the science of the faeries

subtle technologies — By on June 11, 2010 at 2:57 pm

In the beginning thunder was the voice of God. Faeries painted colours on flowers and everything that happened was directed by God.

Karl Schroeder was one of the first speakers in the Subtle Technologies symposium. It was called Rewilding Humanity. Karl, a sci fi writer, whose recent titles include: Cities of the Air and Pirate Sun delves into the philosophical realm by showing how Western science has re-discovered the divine. I yearned to hear him in conversation with Deborah McGregor. There were many resonances and points of departure as they took us on a journey looking at the same landscape through Anishinabe and scientific lenses. This is what makes Subtle so rich.

He first examined The Copernican Revolution, the shift in consciousness that occurred when science discovered that the sun was the centre of our solar system, not the earth. According to Schroeder, that knowledge stripped away the faeries. But recent groundbreaking research in cognitive science describes how the human mind extends into the physical world giving credence to the idea that there is no separation between the perceiver and the perceived.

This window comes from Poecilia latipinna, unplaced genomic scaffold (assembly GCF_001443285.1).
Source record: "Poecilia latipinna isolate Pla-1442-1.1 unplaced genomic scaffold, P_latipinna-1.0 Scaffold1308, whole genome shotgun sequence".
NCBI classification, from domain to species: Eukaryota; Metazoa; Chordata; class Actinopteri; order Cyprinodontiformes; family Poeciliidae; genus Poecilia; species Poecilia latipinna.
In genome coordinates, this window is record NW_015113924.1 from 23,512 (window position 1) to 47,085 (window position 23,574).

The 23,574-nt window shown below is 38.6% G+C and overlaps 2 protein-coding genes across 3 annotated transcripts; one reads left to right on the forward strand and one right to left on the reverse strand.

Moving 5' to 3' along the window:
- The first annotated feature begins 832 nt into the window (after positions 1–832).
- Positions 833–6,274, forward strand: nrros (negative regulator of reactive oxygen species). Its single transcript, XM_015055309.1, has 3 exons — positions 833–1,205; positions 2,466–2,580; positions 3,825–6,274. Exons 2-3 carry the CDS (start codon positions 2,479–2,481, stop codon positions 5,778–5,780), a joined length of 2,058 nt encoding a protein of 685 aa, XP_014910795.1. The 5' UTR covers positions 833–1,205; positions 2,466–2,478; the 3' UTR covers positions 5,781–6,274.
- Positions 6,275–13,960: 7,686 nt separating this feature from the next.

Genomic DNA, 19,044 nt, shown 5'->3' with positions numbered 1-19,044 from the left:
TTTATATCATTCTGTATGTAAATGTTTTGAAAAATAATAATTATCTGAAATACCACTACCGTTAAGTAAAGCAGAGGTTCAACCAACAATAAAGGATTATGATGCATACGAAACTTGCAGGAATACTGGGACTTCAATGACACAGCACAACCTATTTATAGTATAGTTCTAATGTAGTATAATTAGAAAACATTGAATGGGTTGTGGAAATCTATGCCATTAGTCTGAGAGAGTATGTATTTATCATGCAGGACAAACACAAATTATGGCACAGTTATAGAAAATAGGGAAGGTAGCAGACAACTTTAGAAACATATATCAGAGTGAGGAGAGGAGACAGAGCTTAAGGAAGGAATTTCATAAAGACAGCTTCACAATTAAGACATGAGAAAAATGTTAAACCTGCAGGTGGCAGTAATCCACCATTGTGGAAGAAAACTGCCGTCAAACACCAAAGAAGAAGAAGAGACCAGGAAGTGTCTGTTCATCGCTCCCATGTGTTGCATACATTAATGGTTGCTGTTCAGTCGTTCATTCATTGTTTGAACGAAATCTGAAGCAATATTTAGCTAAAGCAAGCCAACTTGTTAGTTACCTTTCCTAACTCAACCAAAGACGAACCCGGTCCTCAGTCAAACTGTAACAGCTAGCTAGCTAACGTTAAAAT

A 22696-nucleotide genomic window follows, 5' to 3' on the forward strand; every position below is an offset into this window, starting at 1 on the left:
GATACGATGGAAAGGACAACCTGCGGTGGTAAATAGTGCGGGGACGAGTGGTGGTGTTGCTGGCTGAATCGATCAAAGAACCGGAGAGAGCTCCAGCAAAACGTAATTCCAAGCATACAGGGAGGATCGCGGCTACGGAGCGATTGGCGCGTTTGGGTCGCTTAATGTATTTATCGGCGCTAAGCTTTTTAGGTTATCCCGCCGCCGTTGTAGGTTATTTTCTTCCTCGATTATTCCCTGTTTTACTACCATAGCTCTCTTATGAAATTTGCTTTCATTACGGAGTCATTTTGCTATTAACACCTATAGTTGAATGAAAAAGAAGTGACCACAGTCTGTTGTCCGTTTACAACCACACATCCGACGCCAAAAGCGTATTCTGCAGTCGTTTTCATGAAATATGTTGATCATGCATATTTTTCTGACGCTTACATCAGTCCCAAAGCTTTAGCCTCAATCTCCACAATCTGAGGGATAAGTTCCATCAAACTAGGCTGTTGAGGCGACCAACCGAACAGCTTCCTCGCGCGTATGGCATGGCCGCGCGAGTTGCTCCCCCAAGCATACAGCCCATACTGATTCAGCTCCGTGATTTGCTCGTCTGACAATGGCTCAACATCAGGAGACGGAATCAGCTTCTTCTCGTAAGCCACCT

For instance, Karl talks about math as an embodied process. We actually use our bodies to think and we can only do calculations in relation to the world around us.  The faeries are back as philosophy shifts into science and scientists realize that we cannot be separated from the world.

Here are some mind-expanding books recommended by Karl Shroeder

Brian Arthur – The nature of technology
Jane Bennett – Vibrant matter
Andy clark – Supersizing the mind
George lakoff – Philosophy in the flesh
Thomas metzinger – The ego tunnel
Timothy morton – Ecology without nature
Brian cantwell smith – On the origin of objects

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